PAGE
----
Clash of the Titans Activity 4: Do a mind-map of the different characters in this short scene. Add details that you can guess about the people. Expansion possibilities: Students write role plays of a similar meeting. Act it out. Use Character and Plot Line Bookmarks
My Name In English my name means hope. In Spanish it means too many letters. It means sadness, it means waiting. It is like the number nine. A muddy color. It is the Mexican records my father plays on Sunday mornings when he is shaving, songs like sobbing. It was my great-grandmother’s name and now it is mine. She was a horse woman too, born like me in the Chinese year of the horse—which is supposed to be bad luck if you’re born female—but I think this is a Chinese lie because the Chinese, like the Mexicans, don’t like their women strong.
My Name My great-grandmother. I would’ve liked to have known her, a wild horse of a woman, so wild she wouldn’t marry. Until my great-grandfather threw a sack over her head and carried her off. Just like that, as if she were a fancy chandelier. That’s the way he did it. And the story goes she never forgave him. She looked out the window her whole life, the way so many women sit their sadness on an elbow. I wonder if she made the best with what she got or was she sorry because she couldn’t be all the things she wanted to be. Esperanza. I have inherited her name, but I don’t want to inherit her place by the window.
My Name At school they say my name funny as if the syllables were made out of tin and hurt the roof of your mouth. But in Spanish my name is made out of a softer something, like silver, not quite as thick as sister’s name—Magdalena—which is uglier than mine. Magdalena who at least can come home and become Nenny. But I am always Esperanza. I would like to baptize myself under a new name, a name more like the real me, the one nobody sees. Esperanza as Lisandra or Maritza or Zeze the X. Yes. Something like Zeze the X will do.
Non-Stop Writing WHAT DO YOU THINK about this piece? (for one minute) NOW: NON-STOP WRITE You write on a topic without stopping, similar to free writing. In class, non-graded, timed writing on an assigned topic--- without stopping. Use “think-three” rule: support the statement with at least three reasons, all explained in narrative form. Why do a writing assignment that is non-graded? Share your writing….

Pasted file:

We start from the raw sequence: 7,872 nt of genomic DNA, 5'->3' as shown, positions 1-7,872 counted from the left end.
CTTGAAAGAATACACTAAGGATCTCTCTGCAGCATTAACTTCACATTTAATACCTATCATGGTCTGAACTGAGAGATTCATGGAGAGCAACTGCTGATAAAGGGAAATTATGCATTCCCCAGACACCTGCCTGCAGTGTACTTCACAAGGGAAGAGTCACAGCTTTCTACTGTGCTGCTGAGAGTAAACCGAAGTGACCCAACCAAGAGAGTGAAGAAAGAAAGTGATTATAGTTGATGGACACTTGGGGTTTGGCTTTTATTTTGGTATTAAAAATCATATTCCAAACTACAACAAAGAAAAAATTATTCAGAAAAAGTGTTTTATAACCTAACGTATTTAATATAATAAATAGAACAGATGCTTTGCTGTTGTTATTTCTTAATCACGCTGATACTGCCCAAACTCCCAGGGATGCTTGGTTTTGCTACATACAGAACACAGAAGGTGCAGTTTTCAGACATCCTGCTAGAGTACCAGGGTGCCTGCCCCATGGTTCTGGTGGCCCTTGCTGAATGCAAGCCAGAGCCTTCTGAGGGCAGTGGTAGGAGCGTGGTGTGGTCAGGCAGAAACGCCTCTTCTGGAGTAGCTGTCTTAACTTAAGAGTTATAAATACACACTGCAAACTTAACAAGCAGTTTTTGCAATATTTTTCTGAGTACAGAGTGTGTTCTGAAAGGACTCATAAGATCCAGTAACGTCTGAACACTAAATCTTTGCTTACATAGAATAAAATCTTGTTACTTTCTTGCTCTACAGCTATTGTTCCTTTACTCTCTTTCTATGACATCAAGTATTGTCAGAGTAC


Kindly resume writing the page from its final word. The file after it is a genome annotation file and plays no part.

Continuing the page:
Another contemporary classic
Preview Miles “Pudge” Halter is done with his safe life at home. His 16 years have been one big nonevent, and his obsession with famous last words has made him crave the “Great Perhaps” (poet Francois Rabelais’ last words.) He heads off to the sometimes crazy, possibly unstable, and anything- but-boring world of Culver Creek Boarding School in Alabama. His life becomes the opposite of safe. Because down the hall is Alaska Young: gorgeous, clever, funny, sexy, self-destructive, and utterly fascinating. Alaska Young is an event unto herself. She pulls Pudge into her world, launches him into the Great Perhaps, and steals his heart.
Unusual Talents My new roommate came in. “I see you’ve decorated the place,” pointing toward the world map. “I like it.” And then he started naming countries in a monotone, as if he’d done it a thousand times before: Afghanistan, Albania, Algeria, American Samoa, Andorra, and so on. He got through the As before looking up at me. “I can do the rest, but it’d probably bore you. Something I learned over the summer. God, you can’t imagine how boring New Hope, Alabama, is in the summertime. “That’s pretty amazing,” I said. “Yeah, everybody’s got a talent. I can memorize things. And you can …” “Um, I know a lot of people last words.” “Example?” asked Chip. I like Henrik Ibsen’s. He was a playwright. Well, he’d been sick for a while and his nurse said to him, ‘You seem to be feeling better this morning,’ and Ibsen looked at her and said, ‘On the contrary,’ and then he died.” Discussion Question: Chip, the Colonel, says “Everybody’s got a talent.” Do you? Name some other talents, usual and unusual you can think of.
p. 13Meeting Alaska Later, Chip said “And don’t call me Chip. Call me Colonel.” I laughed, “The Colonel? “Yeah. The colonel. And we’ll call you…hmm, Pudge? “Huh?” “Pudge,” the Colonel said. “Because you’re skinny. It’s called irony, Pudge. Heard of it? Now, let’s go get some cigarettes and start this year off right.” He walked out of the room, again just assuming I’d follow, and I did. We walked five doors down to Room 48. A dry-erase board was taped to the door using duct tape. In blue market, it read: Alaska has a single! He knocked once, loudly. A voice screamed to come in. I saw the hottest girl in all of human history standing before me in cutoff jeans and a peach tank top. She told a story about someone grabbing her boobs. The Colonel laughed and I stared, stunned by the force of the voice coming from the petite girl and partly by the gigantic stacks of books that lined her walls.
Meeting Alaska “Who’s the guy that’s not laughing at my very funny story? She asked. “Oh right. Alaska, this is Pudge. Pudge memorizes people’s last words. Pudge, this is Alaska. She got her boob honked over the summer.” She came over, her hand extended, then made a quick move and pulled down my shorts. We all laughed! “So, Alaska, sell us some cigarettes,” the Colonel said. And then somehow he talked me into paying five dollars for a pack of Marlboro Lights I had no intention of ever smoking. Discussion Question: Share some nicknames. Why do people give nicknames? Should teen-agers be allowed to smoke cigarettes? Why do they start smoking? Do they usually start smoking to ‘fit in’?